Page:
$2,000 Palladium: A Matter Of When, Not If?

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Some think it’ll happen in a matter of weeks, or before the year-end. Others are willing to give it until 2020.

But most appear to agree on one thing: It’s a matter of when, not if, for palladium to overwrite gold’s all-time high of above $1,900 an ounce, set all the way back in 2011.

The auto-catalyst metal that is chronically in short supply peaked above $1,800 an ounce for the first time ever on Tuesday, setting the stage for what many expect to be its eventual ascendency to $2,000—a record that will eclipse gold’s.

$2,000 In The Coming Weeks?

Said Mike Seery of Seery Futures, a consultancy on commodities risk in Plainfield, Illinois:

“The gravy train continues for palladium, with prices hitting another all-time high in today’s trade.”

“I still believe prices will test the $2,000 level in the coming weeks ahead as strong demand, coupled with tight supplies continues to push prices higher.”

Gaping supply shortages will see palladium also cement its price premium over platinum next year, a Reuters survey showed.

Chiefly used in vehicle exhausts to reduce harmful emissions, platinum is favoured for diesel engines while palladium is preferred for gasoline engines.

The hovered at $920 an ounce in Wednesday’s early trade in Asia.

Palladium Weekly Chart - powered by TradingView

Palladium Weekly Chart – powered by TradingView

, meanwhile, traded just above $1,787, after soaring to 1,809.35 in the previous session. Year-to-date, the silvery-white metal has gained more than 40%.

, which hit an all-time high of $1,920.80 in September 2011, is trading under $1,490 now. It fell beneath the key bullish mark of $1,500 on Tuesday, despite analysts expecting it to rally on safe-haven demand ahead of an anticipated by the Federal Reserve on Wednesday.

Palladium An ‘Unstoppable Force”

Philip Streible, commodities strategist at RJO Futures in Chicago, said:

“Palladium has been an unstoppable force in precious metals this year and rightly so, because of the increasing regulations on auto emissions and the dire short supply of the metal which is the solution for that.”

“In gold’s case, other than the 50 basis-points rate cut we’re expecting tomorrow, there’s very little to look forward to, unless the Fed turns incredibly dovish in its outlook language. For now, there’s very little hope for a December cut too, because many think the Fed is done here.”

A CNBC Fed Survey on Tuesday found that 63% of the respondents believed the U.S. central bank will pause in rate cuts for the rest of the year after its October easing. On average, the respondents, who include fund managers, economists and strategists, think the next cut will come in February. Even so, 40% believe the Fed might keep rates unchanged through 2020.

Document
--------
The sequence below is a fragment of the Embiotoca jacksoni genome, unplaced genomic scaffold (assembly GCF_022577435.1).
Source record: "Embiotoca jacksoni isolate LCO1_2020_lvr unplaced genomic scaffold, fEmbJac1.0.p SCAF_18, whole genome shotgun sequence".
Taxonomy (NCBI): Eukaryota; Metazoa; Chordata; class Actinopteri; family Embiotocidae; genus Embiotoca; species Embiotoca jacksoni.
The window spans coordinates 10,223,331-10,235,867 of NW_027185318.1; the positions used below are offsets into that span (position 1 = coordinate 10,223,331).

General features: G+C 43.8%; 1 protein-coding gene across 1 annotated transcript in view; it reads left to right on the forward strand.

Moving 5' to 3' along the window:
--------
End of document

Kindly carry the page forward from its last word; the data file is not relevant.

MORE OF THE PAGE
Gold’s Slide Will Be Palladium’s Gain

If gold loses further ground, palladium as a pure precious-metals asset could see greater play. Said Seery of Seery Futures:

“Palladium by far is already the strongest precious metal now, so I see no reason to be short of it.”

“We are trading far above the 20- and 100-Day Moving Averages, and this trend is getting stronger to the upside.”

Correction Looming?

Despite the shortage in palladium supply and the overwhelming vote for a continued rise in its prices, some precious metals analysts, like Tai Wong of BMO in Toronto, think the auto-catalyst metal may have overextended itself with this year’s rally.

“Palladium could hit $2,000 next year; perhaps even higher, but the path is unlikely to be smooth,” said Wong, predicting a correction.

Michael Langford, executive director at Singapore-based investment advisory Airguide International, was equally cautious. In an interview with Bloomberg Television, Langford said:

“What the market really missed about palladium demand last year was that China spent $12 billion on fuel cells. And one of the main commodities for fuel sales, particularly hydrogen fuel cells, is palladium.”

So it wasn’t so much the demand for catalytic converters that drove the palladium rally as the exponential growth in fuel cell production, says Langford.

But now, with China reportedly planning to eliminate hydrogen fuel-cell car subsidies by 2020, questions are being raised about the continued demand for palladium in fuel-cell making.

That’s not all. Global vehicle production is also slowing, posing a negative outlook for catalytic converter demand, said Langford.

He added:

“We saw vehicle sales in India drop 27%; we’re seeing in the first six months (of this year), China’s vehicle production down 13% and Germany down 12%. So, overall, the growth of the world vehicle fleet is not as strong as what it has been historically.”

“I would expect to see palladium prices in the medium term to normalize.”

Source: Investing.com Canada

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